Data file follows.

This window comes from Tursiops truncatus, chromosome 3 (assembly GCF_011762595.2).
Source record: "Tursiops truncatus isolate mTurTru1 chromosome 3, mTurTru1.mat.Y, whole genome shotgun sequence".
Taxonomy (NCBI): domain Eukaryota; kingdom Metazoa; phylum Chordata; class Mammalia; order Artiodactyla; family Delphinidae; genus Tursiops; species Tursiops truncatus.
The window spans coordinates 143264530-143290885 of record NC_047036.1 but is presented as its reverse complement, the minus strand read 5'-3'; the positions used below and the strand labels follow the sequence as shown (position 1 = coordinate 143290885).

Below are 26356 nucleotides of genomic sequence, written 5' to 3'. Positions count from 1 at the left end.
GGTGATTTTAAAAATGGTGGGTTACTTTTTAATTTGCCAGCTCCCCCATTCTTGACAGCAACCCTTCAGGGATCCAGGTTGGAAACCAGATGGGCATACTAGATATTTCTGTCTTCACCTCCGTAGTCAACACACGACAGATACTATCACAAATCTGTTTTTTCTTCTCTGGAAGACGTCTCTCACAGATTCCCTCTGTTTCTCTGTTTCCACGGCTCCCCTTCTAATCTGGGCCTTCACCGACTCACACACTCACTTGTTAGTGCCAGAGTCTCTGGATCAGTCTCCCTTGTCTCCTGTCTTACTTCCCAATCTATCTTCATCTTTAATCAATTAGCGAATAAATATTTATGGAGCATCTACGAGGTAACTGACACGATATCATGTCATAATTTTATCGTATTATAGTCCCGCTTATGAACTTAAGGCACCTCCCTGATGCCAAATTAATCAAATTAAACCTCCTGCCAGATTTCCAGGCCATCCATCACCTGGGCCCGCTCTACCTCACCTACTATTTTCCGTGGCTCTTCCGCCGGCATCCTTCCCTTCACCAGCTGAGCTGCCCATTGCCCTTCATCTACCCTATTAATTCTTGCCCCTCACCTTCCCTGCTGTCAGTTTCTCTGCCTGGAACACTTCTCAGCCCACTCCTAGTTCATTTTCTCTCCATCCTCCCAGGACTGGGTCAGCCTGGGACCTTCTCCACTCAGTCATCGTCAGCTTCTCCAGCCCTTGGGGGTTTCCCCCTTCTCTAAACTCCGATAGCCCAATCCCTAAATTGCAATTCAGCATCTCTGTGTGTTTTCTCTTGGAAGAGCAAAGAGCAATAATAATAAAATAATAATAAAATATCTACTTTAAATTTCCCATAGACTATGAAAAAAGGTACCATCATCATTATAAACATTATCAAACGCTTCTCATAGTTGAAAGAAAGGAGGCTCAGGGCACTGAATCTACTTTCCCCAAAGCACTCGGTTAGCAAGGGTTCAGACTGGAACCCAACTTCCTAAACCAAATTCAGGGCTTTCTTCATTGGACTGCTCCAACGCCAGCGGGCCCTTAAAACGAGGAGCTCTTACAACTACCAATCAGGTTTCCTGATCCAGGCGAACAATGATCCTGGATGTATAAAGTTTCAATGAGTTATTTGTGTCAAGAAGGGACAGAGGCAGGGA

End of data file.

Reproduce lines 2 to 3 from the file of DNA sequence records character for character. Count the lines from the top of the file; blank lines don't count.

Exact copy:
Source record: "Tursiops truncatus isolate mTurTru1 chromosome 3, mTurTru1.mat.Y, whole genome shotgun sequence".
Taxonomy (NCBI): domain Eukaryota; kingdom Metazoa; phylum Chordata; class Mammalia; order Artiodactyla; family Delphinidae; genus Tursiops; species Tursiops truncatus.